Community Classroom tutoring benefiting local residents; next tutor training planned Sept. 8
PLAINVIEW – “Bob” has known he needed to go back to school and earn his GED for several years, but it wasn’t until he saw a television commercial for his dream career that he finally made the move toward one.
Now nearly 40, Bob, whose name has been changed to protect his identity, had always been interested in law enforcement. But not having his high school diploma stood in the way of that happening. A commercial for the state highway patrol motivated him enough to seek the GED.
When Bob heard about the GED tutoring offered through the Community Classroom at Wayland Baptist University, he was encouraged to begin the process. After meeting director Debbie Stennett and learning about the program, he signed up and was assigned Mike Melcher as his tutor.
Melcher, who is director of corporate development at Wayland, said the relationship has been mutually beneficial since their one-on-one tutoring started in early spring. The pair meets for an hour each week and work on whatever areas Bob needs help with in order to prepare him for the GED test. He’s excited at what the future holds.
“I dropped out in the ninth grade to work and help my dad out with bills, and I’ve just worked ever since then,” Bob said. “I always knew I needed and wanted to do the GED. I’ve had the same job for 20 years and I would like to move into a new field.”
Bob said he feels good to be working toward the diploma, though the process has been challenging. Vocabulary and math are daunting to him, but he said Melcher’s encouragement has been invaluable.
“Having someone show me step by step and help me with problems, I feel like I can conquer anything,” he said. “He has been so good to me, telling me that he’s here to help me and not to put me down. I’m trying hard, and he keeps encouraging me to go on.”
Bob’s family has been supportive of his efforts and encouraged him as well. The GED tutoring has helped Bob in another area as well: he’s grown to like reading more now that he’s more comfortable with words and reads more now than in the past.
According to Stennett, the tutoring program has been a success in just its short lifespan, with several students and committed volunteers working toward the GED test goal. But more students are out there and are in need of volunteers.
To that end, Stennett has scheduled another volunteer training session on Saturday, Sept. 8 from 9 a.m. to noon for those interested in tutoring students toward GED testing. Tutors are also needed for the Community Classroom’s citizenship tutoring program, and training for that will be held simultaneously on Sept. 8.
“The beauty of our program is that the pace is student-driven,” Stennett said. “We just work on one subject at a time, and we’re very flexible in trying to meet the scheduling needs of our students.”
Stennett said while only a dozen students took advantage of the project in the early months, she is encouraged that they have all stayed with the program and have had good results already.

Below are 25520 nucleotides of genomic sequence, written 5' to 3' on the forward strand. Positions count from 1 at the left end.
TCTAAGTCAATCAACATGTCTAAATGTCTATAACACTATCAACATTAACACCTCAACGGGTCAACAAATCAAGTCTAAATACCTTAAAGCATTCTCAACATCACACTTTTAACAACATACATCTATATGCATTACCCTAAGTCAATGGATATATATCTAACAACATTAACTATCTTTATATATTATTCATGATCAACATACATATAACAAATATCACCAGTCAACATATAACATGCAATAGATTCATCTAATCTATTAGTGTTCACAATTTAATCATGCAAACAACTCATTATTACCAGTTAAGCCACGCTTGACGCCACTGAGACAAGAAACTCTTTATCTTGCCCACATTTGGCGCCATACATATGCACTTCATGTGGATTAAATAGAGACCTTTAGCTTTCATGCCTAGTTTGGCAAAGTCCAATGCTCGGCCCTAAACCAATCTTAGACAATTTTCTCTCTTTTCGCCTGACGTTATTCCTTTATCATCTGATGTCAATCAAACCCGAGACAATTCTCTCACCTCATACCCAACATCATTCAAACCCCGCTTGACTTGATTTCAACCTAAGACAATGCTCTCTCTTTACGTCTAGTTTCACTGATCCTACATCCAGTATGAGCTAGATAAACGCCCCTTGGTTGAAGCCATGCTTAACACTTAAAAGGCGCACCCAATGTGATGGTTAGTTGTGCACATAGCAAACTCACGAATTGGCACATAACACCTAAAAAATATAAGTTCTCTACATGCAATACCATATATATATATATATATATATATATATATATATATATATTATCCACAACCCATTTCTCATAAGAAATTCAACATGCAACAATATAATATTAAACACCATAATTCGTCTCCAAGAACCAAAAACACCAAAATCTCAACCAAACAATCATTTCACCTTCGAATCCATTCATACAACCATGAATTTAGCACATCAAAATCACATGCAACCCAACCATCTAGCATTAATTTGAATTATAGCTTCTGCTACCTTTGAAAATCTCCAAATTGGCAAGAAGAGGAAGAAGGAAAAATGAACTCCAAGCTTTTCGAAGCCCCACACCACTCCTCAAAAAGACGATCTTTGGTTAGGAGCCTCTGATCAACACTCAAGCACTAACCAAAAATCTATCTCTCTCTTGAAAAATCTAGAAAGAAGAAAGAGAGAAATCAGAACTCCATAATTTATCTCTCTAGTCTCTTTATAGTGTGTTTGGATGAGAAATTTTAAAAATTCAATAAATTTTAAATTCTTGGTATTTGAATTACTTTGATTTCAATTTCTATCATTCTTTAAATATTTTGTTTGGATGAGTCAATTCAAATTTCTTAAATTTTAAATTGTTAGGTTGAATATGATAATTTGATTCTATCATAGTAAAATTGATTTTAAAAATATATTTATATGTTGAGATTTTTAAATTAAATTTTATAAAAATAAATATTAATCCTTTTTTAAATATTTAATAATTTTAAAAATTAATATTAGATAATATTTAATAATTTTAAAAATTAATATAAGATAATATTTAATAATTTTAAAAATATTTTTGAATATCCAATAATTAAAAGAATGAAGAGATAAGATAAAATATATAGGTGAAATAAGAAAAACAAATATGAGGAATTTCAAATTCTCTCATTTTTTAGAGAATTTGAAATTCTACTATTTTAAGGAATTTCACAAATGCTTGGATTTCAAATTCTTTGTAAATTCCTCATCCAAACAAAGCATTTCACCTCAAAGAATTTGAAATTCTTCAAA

“We have already had one woman get her citizenship that came through for tutoring, and we’re working up to a few taking the GED,” she said. “If we have several more citizenship students, we can even form a small class if we need to do so.
“The main thing is that no one should have to wait for a tutor. If these students come in and are finding time in their busy work schedules to do this, I don’t want them to have to wait.”
Stennett, who tutors three students herself, said she’s enjoyed watching the adult students learn and expand their horizons, and she feels the other tutors are benefiting as well from helping someone in the community better themselves.
“It’s fun to watch the progress for people, though it is slow and incremental,” she said. “The thing that makes this work is the tutor-student relationship. We spend lots of time on relationship building and mutual trust and respect, and that’s what makes it work.”
The tutor training will be held at the Community Classroom, 708 Yonkers, and is free of charge. It will include breakfast and will cover the instruction materials and procedures for tutoring in either citizenship or GED/Pre-GED. Prospective tutors must be at least 18 and be able to commit to weekly sessions, and provide a patient and encouraging atmosphere.
Other activities planned soon at the Community Classroom include the regular meeting of the Literary Lunch Bunch from noon – 1 p.m. on Tuesday, Sept. 4. Books to be discussed in the quarterly meeting include Andrew Carnegie, The Road, The Secret, Where Have All the Leaders Gone? and Mockingbird. The Lunch Bunch is free and guests are welcome to bring their lunch to the meeting.
The Classroom also hosts monthly sessions of the Comedy Defensive Driving course, with two evening sessions from 6:15-9:15 p.m. required to fulfill the certificate of completion. The next sessions are scheduled for Sept. 17 and 18 and the course costs $30 per person. The class is helpful in reducing insurance rates or removing traffic tickets.
Another coming feature is a quilting course in handpiecing, taught on Monday evenings from Sept. 10 to Nov. 5 from 6-8 p.m. Taught by Lee Baird, the class will teach the basics of traditional handpiecing to make quilts, table runners, pillows and blankets. Students will learn five techniques basic to most all quilt block patterns. And will design a quilt block pattern unique to their personalities. The blocks will be backed in fleece and completed by the end of the course.
Cost for the quilting course is $75 per person and students will purchase their materials after the initial session, with costs estimated at an additional $35. Class size is limited for this popular return feature.
To register for any of the Community Classroom programs or to sign up for the volunteer training on Sept. 8, contact Stennett at 291-3650.